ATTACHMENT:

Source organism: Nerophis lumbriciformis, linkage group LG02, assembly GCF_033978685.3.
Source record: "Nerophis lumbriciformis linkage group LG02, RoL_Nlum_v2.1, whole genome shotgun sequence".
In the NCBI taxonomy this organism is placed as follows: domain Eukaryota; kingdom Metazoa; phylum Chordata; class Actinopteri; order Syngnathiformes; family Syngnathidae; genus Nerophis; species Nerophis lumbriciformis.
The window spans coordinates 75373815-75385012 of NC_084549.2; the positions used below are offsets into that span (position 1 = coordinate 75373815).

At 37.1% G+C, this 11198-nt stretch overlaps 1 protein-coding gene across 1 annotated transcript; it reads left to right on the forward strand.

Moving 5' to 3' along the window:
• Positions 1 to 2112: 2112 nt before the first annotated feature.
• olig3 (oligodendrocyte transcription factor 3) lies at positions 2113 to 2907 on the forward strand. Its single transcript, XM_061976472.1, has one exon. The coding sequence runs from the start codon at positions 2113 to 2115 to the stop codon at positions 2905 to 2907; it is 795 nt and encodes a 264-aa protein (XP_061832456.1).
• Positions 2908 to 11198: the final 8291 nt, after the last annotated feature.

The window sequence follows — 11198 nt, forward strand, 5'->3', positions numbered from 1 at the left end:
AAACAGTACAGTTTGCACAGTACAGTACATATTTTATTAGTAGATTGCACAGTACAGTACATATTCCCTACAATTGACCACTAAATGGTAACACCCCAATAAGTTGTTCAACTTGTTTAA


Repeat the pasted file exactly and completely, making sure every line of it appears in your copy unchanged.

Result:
Source organism: Nerophis lumbriciformis, linkage group LG02, assembly GCF_033978685.3.
Source record: "Nerophis lumbriciformis linkage group LG02, RoL_Nlum_v2.1, whole genome shotgun sequence".
In the NCBI taxonomy this organism is placed as follows: domain Eukaryota; kingdom Metazoa; phylum Chordata; class Actinopteri; order Syngnathiformes; family Syngnathidae; genus Nerophis; species Nerophis lumbriciformis.
The window spans coordinates 75373815-75385012 of NC_084549.2; the positions used below are offsets into that span (position 1 = coordinate 75373815).

At 37.1% G+C, this 11198-nt stretch overlaps 1 protein-coding gene across 1 annotated transcript; it reads left to right on the forward strand.

Moving 5' to 3' along the window:
• Positions 1 to 2112: 2112 nt before the first annotated feature.
• olig3 (oligodendrocyte transcription factor 3) lies at positions 2113 to 2907 on the forward strand. Its single transcript, XM_061976472.1, has one exon. The coding sequence runs from the start codon at positions 2113 to 2115 to the stop codon at positions 2905 to 2907; it is 795 nt and encodes a 264-aa protein (XP_061832456.1).
• Positions 2908 to 11198: the final 8291 nt, after the last annotated feature.

The window sequence follows — 11198 nt, forward strand, 5'->3', positions numbered from 1 at the left end:
AAACAGTACAGTTTGCACAGTACAGTACATATTTTATTAGTAGATTGCACAGTACAGTACATATTCCCTACAATTGACCACTAAATGGTAACACCCCAATAAGTTGTTCAACTTGTTTAA